Miamiboyschoir/Tik Tok
September 30, 2022 9:33 PM EDT

TikTok has the power to make quite literally anything popular—even an obscure 2007 performance of the Miami Boys Choir singing an Orthodox pop song. The video is ripe for nostalgic virality online: prepubescent awkwardness, ill-fitting button-down shirts and slacks, and surprisingly crisp vocals. But what makes it stand out, in particular, is the cross-cultural nature of newfound fans’ obsession with the music.

The Miami Boys Choir posted their first video back in June, and since then, their page has grown in popularity. The video in question, of their 2007 performance, has spawned fan-favorite members who are becoming TikTok celebrities in their own right, as well as a hunger, from their 124,000 followers, for more content..

The choir was founded in Miami Beach, Fla., by Yerachmiel Begun in 1977. They still perform as a group today with new members, though they are now based out of New York City. According to The Jewish Chronicle, Yerachmiel is still the director of the choir, and he composes all of the arrangements and writes the songs that the group sings. Begun’s son, Chananya, told NBC News that he started the TikTok account. “I told him: ‘Dad, we have to get on TikTok … There’s a chance, nobody knows for sure, but there’s a chance something crazy could happen.” He uploaded the performance from 2007 and within a month, it had garnered more than eight million views.

The video features four soloists—brothers Binyamin and Akiva Abramowitz, Yoshi Bender, and David Herskowitz—singing “Yerushalayim” (which translates to Jerusalem). Each of the boys takes turns singing a verse from the upbeat, Orthodox song in Hebrew with some true vocal talent. Recently, TikTok users became drawn to the buoyant nature of the song and how well the boys were singing it—even if they don’t know the lyrics’ meaning. “I’ve never heard of the Miami boys choir and I have no idea what they are saying but I think I’m in love with this video,” one TikTok user commented. Someone else joked that the song gave new meaning to the term Kpop: “Kosher Pop.”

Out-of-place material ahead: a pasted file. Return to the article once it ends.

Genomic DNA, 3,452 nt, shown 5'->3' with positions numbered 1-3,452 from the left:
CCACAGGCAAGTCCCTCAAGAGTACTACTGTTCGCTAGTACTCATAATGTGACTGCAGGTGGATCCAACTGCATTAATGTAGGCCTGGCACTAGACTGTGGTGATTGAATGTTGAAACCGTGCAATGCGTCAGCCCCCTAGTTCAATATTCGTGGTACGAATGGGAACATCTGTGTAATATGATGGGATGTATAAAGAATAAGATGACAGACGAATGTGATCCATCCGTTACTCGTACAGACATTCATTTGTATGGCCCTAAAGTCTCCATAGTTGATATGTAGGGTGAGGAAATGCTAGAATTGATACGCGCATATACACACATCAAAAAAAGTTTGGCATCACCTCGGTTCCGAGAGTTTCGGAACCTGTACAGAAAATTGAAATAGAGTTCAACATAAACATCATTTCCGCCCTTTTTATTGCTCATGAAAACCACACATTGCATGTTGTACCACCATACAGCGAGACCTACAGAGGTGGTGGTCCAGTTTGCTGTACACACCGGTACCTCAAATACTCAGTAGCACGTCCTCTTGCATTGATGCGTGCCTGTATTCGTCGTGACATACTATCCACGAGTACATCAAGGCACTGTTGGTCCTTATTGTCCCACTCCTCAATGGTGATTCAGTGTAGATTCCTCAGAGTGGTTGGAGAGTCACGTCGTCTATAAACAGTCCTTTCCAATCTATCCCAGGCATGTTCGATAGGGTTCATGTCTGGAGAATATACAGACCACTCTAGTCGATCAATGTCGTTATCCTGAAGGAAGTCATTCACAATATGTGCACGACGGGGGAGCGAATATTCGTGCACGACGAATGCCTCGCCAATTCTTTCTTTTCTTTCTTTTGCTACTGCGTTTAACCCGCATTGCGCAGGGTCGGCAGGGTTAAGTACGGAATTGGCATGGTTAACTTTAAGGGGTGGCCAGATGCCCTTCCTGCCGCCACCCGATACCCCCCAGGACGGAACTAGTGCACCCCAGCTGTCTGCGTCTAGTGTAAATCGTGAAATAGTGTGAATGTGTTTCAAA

Good pop music is inherently addictive, and the appeal of the choir seems to lie in just how catchy the songs are even to viewers who lack a linguistic or cultural understanding of them. Binyamin, who joined when he was 9 and left at around age 14, is now in his residency to be a gastroenterologist in New York. “We never got recognition like this before. It’s fascinating,” he told NBC News, which tracked down the singers after the video went viral. “The fact that everyone in the world is loving this even though they don’t understand the language … I’m trying to wrap my head around it.” Akiva is studying to be a lawyer and still sings with an a capella group called the YStuds, The Jewish Chronicle reports. “I’m still taken aback by the fact that people are being exposed to this and really enjoying it, because our audience whenever when we performed were always Orthodox Jews,” he tells The Jewish Chronicle.


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Hershkowitz, like Binyamin, was also in the choir for five years. Since the video started to go viral, he made his own TikTok account and comically duetted the video. His duet has over six million views, and people have continued to request that he sing some of their new favorite Hebrew songs.

Though Bender has not made an appearance, there are demands for all four boys (now men) to reunite and sing together once again. Both of the Abramowitz brothers are open to the possibility of a reunion but played it coy when asked about it by the Jewish Chronicle. “I can’t answer that question. There’s so much interest flying around right now, which is incredible in itself,” he said.

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Write to Moises Mendez II at moises.mendez@time.com.

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